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The chilling testimony of the Italian actor Pietro Sarubbi: after years of existential emptiness, he found the faith thanks to the role that he did not want to have interpreted
As a teenager, Italian actor Pietro Sarubbi ran away from home to join a circus group and has since turned the world trying to find existential meaning and fill the spiritual void that tormented him. Among plays, television commercials and independent Italian film productions, Pietro excelled in comedy, but never got rid of a subtle and persistent sense of failure, as his dream was to become a director.
Even in 2001, when he landed a supporting role in ” Captain Corelli, ” the Hollywood movie, the void did not dissipate. Things would start to change, however, a few months later: Pietro received an invitation to work with Mel Gibson on what he imagined would be an action movie. He would never have imagined that the film was intended to portray the Passion of Christ.
Although far removed from the Church, Pietro wished at that moment to interpret the apostle Peter – not because he had a particular appreciation for the Holy Father, but only because the value to be paid per day of work was higher. There was no small disappointment when the director told him that he wanted him in the role of Barabbas.
It was Mel Gibson himself who explained to him, however, that Barabbas was not just a bandit. The rebel Zealot had been imprisoned for many years, had been tortured and taken to the limit of the humanly bearable. A phrase from Mel Gibson struck deep in Pietro’s heart: Barabbas had been transformed into an animal, a brutish, speechless being who only expressed himself with his eyes. That was why the director had chosen him: because Pietro could embody both the wild animal and, in the depths of his heart, keep the glow of a good man in the eye.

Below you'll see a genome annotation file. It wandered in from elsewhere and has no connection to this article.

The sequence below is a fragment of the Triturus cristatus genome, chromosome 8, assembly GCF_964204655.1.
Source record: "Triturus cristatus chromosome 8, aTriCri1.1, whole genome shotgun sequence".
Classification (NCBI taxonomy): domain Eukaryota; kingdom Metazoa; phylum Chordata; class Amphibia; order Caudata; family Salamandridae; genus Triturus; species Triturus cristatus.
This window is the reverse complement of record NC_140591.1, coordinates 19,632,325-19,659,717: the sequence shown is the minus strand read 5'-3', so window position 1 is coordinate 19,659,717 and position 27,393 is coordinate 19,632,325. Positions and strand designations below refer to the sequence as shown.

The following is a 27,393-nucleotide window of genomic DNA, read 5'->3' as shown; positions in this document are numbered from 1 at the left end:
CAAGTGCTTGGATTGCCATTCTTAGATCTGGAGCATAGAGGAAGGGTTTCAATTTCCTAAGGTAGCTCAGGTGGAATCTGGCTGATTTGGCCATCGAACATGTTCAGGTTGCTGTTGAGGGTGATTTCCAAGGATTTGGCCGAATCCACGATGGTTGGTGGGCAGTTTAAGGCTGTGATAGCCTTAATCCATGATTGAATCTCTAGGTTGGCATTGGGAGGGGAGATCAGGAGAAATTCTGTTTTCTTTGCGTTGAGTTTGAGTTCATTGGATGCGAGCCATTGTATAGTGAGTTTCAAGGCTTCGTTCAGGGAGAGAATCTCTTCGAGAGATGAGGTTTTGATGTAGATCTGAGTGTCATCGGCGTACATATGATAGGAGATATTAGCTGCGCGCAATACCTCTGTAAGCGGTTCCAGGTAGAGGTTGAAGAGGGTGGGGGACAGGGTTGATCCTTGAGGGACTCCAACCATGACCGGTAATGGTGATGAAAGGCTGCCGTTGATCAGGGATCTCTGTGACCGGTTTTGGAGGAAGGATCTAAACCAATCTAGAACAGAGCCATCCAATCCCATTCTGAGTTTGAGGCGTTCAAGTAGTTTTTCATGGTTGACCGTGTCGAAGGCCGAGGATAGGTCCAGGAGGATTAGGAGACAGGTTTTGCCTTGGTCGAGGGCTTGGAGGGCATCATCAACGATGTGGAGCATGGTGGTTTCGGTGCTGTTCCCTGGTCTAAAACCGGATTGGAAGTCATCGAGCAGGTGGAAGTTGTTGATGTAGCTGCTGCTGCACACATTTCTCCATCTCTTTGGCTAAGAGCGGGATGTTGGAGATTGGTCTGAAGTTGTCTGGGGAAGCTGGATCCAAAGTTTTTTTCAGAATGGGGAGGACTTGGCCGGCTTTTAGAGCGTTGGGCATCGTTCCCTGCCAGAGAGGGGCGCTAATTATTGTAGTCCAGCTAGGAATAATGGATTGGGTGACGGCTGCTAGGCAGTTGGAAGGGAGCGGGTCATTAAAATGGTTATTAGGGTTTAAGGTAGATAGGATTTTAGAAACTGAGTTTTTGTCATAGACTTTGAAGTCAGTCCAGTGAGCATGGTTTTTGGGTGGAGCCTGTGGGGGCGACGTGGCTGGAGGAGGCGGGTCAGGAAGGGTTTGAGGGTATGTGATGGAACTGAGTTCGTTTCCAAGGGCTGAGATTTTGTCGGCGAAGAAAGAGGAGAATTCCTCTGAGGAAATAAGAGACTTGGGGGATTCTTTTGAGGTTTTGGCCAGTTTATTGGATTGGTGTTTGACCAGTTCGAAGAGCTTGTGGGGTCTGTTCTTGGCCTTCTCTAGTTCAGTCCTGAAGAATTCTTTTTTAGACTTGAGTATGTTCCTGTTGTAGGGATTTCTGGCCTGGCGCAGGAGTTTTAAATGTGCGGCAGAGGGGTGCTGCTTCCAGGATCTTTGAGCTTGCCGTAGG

During the recordings, Pietro Sarubbi and the Zealot merged into one. The scene progressed and Pietro embodied the events in such a way that he no longer acted consciously. When the authorities released Barabbas, chosen by the multitude in Jesus’ place, the bandit, in disbelief and exultation, stared at the mighty and then at the mob with irony. It is when he descends the stairs and his gaze intersects with that of Jesus.
” It was a big impact. I felt an electric current between us. I saw Jesus himself, “said Pietro Sarubbi about the strength of the scene shared with fellow Jim Caviezel, interpreter of the Christ there condemned to the horrible torture of death on the cross.
And it was at that moment that the peace so desperately sought after over so many years finally flooded her soul.
“When you looked into my eyes, Jesus’ eyes had no hatred or resentment. Only mercy and love. “
In 2011, Pietro Sarubbi reported his shocking conversion in the book ” From Barabba to Gesù – Convertito da uno sguardo ” (” From Barabbas to Jesus: converted by a look “). The Italian actor tells in this work that faith now covers all areas of his life.
The pages of the book conclude with a personal interpretation of that episode that changed forever its trajectory:
“Barabbas is the man whom Jesus saved from the cross. It is he who represents all mankind. “